So China’s foreign policy agenda for 2017 does not seem to be a major source of potential frictions in bilateral relations. On the contrary, the new U.S. president will most likely be the single most important source of tensions—and potentially conflicts—between Beijing and Washington in the next four years. 

For starters, though Trump’s China policy preferences are largely unknown, one can make some inferences by examining his nominations for key posts that have major responsibilities for managing U.S.-China relations. Peter Navarro, a longtime harsh critic of China’s trade practices as well as the author of Death by China and producer of a sensational documentary with the same title, was named head of the newly created National Trade Council. Navarro’s appointment could be an indication, according to a Washington Post article, that “Trump is prepared to follow through on some of his toughest rhetoric regarding free trade during the campaign.”

Yet, one can point to Terry Branstad as evidence that Trump does not intend to set the bilateral relationship on a downward trajectory. The governor of Iowa and reportedly an old friend of Chinese President Xi Jinping, Branstad is nominated to be the next U.S. ambassador to Beijing.

Nevertheless, ambassadors are not cabinet appointments. As such, their influence on the United States’ China policy—or U.S. foreign policy in general—tends to be rather limited. Indeed, the only ambassador that played a crucial role in U.S.-Chinese relations was George H. W. Bush. But the circumstances under which Bush was stationed in Beijing were exceptional—he was tasked with making preparations for the normalization of bilateral relations. Besides, Branstad does not have foreign policy experience and he has not lived in China for an extensive period. He could be a valuable and effective channel to communicate with China’s top leader, particularly in times of crisis, but it would be unrealistic to expect him to play a significant role in shaping the administration’s China policy.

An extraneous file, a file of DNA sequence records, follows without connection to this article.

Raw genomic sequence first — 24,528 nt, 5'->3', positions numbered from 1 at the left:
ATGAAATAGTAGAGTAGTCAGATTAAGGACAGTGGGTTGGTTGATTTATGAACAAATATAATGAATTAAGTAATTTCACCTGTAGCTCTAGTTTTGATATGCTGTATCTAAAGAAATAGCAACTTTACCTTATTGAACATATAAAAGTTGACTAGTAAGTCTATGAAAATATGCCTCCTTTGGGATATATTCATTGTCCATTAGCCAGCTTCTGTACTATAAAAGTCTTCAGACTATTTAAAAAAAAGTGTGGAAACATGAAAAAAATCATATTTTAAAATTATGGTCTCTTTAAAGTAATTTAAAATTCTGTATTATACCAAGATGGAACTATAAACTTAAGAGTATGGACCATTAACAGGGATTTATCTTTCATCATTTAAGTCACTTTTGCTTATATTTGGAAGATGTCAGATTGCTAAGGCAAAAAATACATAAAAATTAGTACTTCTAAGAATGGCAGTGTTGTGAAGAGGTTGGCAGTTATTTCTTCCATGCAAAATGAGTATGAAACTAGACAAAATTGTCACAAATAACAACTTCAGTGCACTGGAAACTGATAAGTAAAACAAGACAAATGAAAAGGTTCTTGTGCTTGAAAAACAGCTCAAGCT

More importantly, the U.S. president-elect’s actions and comments in late 2016 regarding Taiwan have cast a long shadow over the future of U.S.-Chinese relations. Trump had a phone conversation with the Taiwanese leader, Tsai Ing-wen, a move “unpresidented” since 1972.1 Unruffled by the torrent of criticism from both Republicans and Democrats for creating tensions in the Taiwan Strait, Trump in a Fox News interview questioned the One China policy, the cornerstone of post-1972 U.S.-Chinese relations. Unsurprisingly, the phone call and the interview resulted in a formal protest from Chinese officials, inflamed Chinese public opinion, and generated harsh responses from some Chinese pundits.

Beijing has repeatedly made it unequivocally clear that Taiwan is the most important of its core interests. If the incoming U.S. administration actively challenges the One China policy, Beijing will certainly and resolutely strike back, leading to diplomatic confrontations or even military conflicts. If Trump would like to have a war with China to prove the United States is great again, then he should keep testing Beijing’s redline on Taiwan.

Perhaps after moving into the White House, Trump will change his mind and adhere to long-standing U.S. policy on Taiwan. After all, neither China nor the United States seems eager and ready to fight a war over the island, either now or in the near future.

Amid all the uncertainties about the U.S.-Chinese relationship, one thing seems certain: there is a bumpy road ahead.

Xie Tao is a professor at the School of English and International Studies, Beijing Foreign Studies University. He is also a senior fellow at the Center for China and Globalization.

1 This is a misspelling that Donald Trump used in a December 2016 tweet. See this news story: Antonio José Vielma, “Trump Faces ‘Unpresidented’ Moment on Twitter,” CNBC, December 17, 2016, http://www.cnbc.com/2016/12/17/trump-faces-unpresidented-moment-on-twitter.html.